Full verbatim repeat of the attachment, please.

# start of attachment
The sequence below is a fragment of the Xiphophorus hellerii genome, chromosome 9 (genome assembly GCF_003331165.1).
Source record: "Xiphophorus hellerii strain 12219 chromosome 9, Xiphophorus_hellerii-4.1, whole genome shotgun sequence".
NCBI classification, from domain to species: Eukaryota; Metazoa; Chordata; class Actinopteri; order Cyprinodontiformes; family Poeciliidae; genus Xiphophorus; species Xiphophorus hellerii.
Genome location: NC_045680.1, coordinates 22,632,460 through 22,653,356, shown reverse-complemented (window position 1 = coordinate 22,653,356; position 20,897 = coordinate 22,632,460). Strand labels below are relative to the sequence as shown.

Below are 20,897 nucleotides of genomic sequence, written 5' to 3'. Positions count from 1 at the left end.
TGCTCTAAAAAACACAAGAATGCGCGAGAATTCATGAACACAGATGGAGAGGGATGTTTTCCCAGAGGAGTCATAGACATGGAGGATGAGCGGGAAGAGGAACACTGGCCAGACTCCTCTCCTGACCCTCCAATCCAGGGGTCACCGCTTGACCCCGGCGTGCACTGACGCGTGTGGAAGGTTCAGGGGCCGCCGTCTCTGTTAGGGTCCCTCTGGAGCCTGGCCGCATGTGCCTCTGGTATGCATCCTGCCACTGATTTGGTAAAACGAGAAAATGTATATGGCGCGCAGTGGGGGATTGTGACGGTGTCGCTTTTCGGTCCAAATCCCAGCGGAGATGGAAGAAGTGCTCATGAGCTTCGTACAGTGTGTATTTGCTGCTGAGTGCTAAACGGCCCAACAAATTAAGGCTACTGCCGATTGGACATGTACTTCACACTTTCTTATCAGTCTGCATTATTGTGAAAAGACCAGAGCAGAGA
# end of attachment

The sequence below is a fragment of the Xiphophorus hellerii genome, chromosome 9 (genome assembly GCF_003331165.1).
Source record: "Xiphophorus hellerii strain 12219 chromosome 9, Xiphophorus_hellerii-4.1, whole genome shotgun sequence".
NCBI classification, from domain to species: Eukaryota; Metazoa; Chordata; class Actinopteri; order Cyprinodontiformes; family Poeciliidae; genus Xiphophorus; species Xiphophorus hellerii.
Genome location: NC_045680.1, coordinates 22,632,460 through 22,653,356, shown reverse-complemented (window position 1 = coordinate 22,653,356; position 20,897 = coordinate 22,632,460). Strand labels below are relative to the sequence as shown.

Below are 20,897 nucleotides of genomic sequence, written 5' to 3'. Positions count from 1 at the left end.
TGCTCTAAAAAACACAAGAATGCGCGAGAATTCATGAACACAGATGGAGAGGGATGTTTTCCCAGAGGAGTCATAGACATGGAGGATGAGCGGGAAGAGGAACACTGGCCAGACTCCTCTCCTGACCCTCCAATCCAGGGGTCACCGCTTGACCCCGGCGTGCACTGACGCGTGTGGAAGGTTCAGGGGCCGCCGTCTCTGTTAGGGTCCCTCTGGAGCCTGGCCGCATGTGCCTCTGGTATGCATCCTGCCACTGATTTGGTAAAACGAGAAAATGTATATGGCGCGCAGTGGGGGATTGTGACGGTGTCGCTTTTCGGTCCAAATCCCAGCGGAGATGGAAGAAGTGCTCATGAGCTTCGTACAGTGTGTATTTGCTGCTGAGTGCTAAACGGCCCAACAAATTAAGGCTACTGCCGATTGGACATGTACTTCACACTTTCTTATCAGTCTGCATTATTGTGAAAAGACCAGAGCAGAGA